Friday, July 19, 2024

Devil’s Triangle

Written By Samriddhi Soni

Nature is a vast realm which includes not just plants, animal, humans, mountains, rivers or materials within the earth but also encompasses various scientific marvels of the physical world. Besides these soulful and serene aspects, Mother nature hides in its womb many intriguing and some eerily mysterious phenomena as well.

One such awe generating geological occurrence is the Bermuda triangle. It is a mysterious triangular shaped area in the Atlantic Ocean where bizarre occurrence of ships and aircrafts going missing were a regular feature. Stretching across 500,000 miles, Bermuda triangle is a region in the western part of the North Atlantic Ocean bound by Florida, Puerto Rico and Bermuda.

As urban legends would have it, this region was ill fated to encounter many shipwrecks with disappearance of thousands of people. Infamous as ‘Graveyard of the Atlantic’ and as ‘Sea of Doom’ in 18th and 19th century, it is interesting to know that the name ‘Bermuda triangle’ is a fairly recent name coined in 1964 by author Vincent H. Gaddis published in Argosy magazine. William Shakespeare’s play “The Tempest,” claimed by some scholars to be based on a real-life Bermuda shipwreck, may have enhanced the area’s aura of mystery.

One of the earliest stories, around the mystery of the Bermuda Triangle goes back to Christopher Columbus’ time when he saw a flame of fire crashing into the sea in this triangle during his first voyage to the New World. While many such unpleasant happenings were being regularly recorded, the mystery of the Bermuda triangle came to the forefront again, when the US training flight called Flight-19 comprising five planes led by Lt. Charles C. Taylor met with catastrophe of compasses going out of order and was never found again. The last message received from Flight-19 was “It looks like we are entering white water… We’re completely lost.” The tale of Flight-19 became further diabolical, the mariner aircraft taking off in search of the missing flight could never be traced claiming lives of 14 Flight-19 members and 13 mariner aircraft crew. Another equally infamous tragedy occurred in March 1918 when the USS Cyclops, a 542-foot-long Navy cargo ship with over 300 men and 10,000 tons of manganese ore onboard, sank somewhere between Barbados and the Chesapeake Bay.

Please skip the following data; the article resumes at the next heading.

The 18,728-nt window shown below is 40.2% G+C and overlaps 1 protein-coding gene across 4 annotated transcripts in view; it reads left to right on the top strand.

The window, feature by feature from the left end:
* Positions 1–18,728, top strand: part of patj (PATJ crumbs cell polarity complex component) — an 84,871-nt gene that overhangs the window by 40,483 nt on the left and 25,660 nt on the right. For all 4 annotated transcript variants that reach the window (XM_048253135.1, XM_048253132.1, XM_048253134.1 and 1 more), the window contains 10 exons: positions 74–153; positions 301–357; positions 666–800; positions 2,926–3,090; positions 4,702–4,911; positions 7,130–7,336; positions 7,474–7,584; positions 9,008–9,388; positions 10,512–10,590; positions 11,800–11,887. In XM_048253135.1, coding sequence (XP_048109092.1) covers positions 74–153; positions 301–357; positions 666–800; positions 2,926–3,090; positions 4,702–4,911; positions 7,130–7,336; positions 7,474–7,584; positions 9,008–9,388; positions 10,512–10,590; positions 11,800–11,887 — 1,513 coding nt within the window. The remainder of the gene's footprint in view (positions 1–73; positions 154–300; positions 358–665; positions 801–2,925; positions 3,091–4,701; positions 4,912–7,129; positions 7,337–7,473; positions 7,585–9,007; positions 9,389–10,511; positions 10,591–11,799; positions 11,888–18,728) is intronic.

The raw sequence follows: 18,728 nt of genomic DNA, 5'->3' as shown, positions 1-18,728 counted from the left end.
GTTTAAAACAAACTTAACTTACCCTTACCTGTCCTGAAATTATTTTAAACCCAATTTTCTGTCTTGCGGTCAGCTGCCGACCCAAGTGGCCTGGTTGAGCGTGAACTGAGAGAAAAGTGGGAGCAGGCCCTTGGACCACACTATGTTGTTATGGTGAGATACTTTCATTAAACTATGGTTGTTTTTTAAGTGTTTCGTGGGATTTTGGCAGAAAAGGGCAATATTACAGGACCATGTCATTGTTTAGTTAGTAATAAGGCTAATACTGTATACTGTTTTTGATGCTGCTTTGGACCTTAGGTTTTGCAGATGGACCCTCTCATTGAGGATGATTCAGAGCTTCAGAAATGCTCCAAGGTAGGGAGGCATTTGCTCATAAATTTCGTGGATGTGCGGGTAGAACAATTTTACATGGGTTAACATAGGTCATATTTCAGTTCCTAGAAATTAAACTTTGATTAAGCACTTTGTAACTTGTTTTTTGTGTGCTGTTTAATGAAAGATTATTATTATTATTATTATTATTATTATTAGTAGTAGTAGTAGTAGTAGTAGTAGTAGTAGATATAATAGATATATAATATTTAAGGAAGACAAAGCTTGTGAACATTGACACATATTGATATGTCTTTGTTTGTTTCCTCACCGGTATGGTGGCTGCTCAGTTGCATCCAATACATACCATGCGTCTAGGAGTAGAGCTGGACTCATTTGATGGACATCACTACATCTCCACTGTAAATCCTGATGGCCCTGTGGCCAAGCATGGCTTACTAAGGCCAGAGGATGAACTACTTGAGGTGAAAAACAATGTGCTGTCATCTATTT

While many theories have been doing the rounds, from presence of aliens to giant sea monster to few others implicating the sunken city of Atlantis, further

scientific research and more logical theories, have brough to light various other geological phenomena

1. Magnetic Anomalies

Some theories suggest that unusual magnetic anomalies in the Bermuda Triangle can interfere with compass readings, leading to navigational errors. Variations in the Earth’s magnetic field might cause compasses to point towards “true north” rather than “magnetic north,” causing navigational confusion.

2. Methane Hydrates

The ocean floor in the Bermuda Triangle contains large deposits of methane hydrates. If these gases are released, they could reduce the water density, causing ships to sink rapidly. A sudden release of methane gas could potentially create bubbles that reduce buoyancy and can cause ships to capsize.

3. The Gulf Stream

The Gulf Stream, a powerful ocean current, flows through the Bermuda Triangle and can quickly carry away debris from shipwrecks or plane crashes, making it difficult to locate the wreckage.

4. Environmental Factors

The area is prone to sudden and severe weather conditions, including hurricanes and tropical storms, which can lead to shipwrecks ands plane crashes.

5. Human Error

The Bermuda Triangle is a heavily travelled region with complex navigational routes, leading to a higher potential for human error.

In conclusion, there is no single theory that solves the mystery of Bermuda triangle. Although storms and the Gulf Stream can cause navigational challenges there, maritime scientists do not recognize the Bermuda Triangle as an especially hazardous place. Neither does the U.S. Coast Guard, which says: “In a review of many aircraft and vessel losses in the area over the years, there has been nothing discovered that would indicate that casualties were the result of anything other than physical causes. No extraordinary factors have ever been identified.”

Featured Image Courtesy – Geology Science


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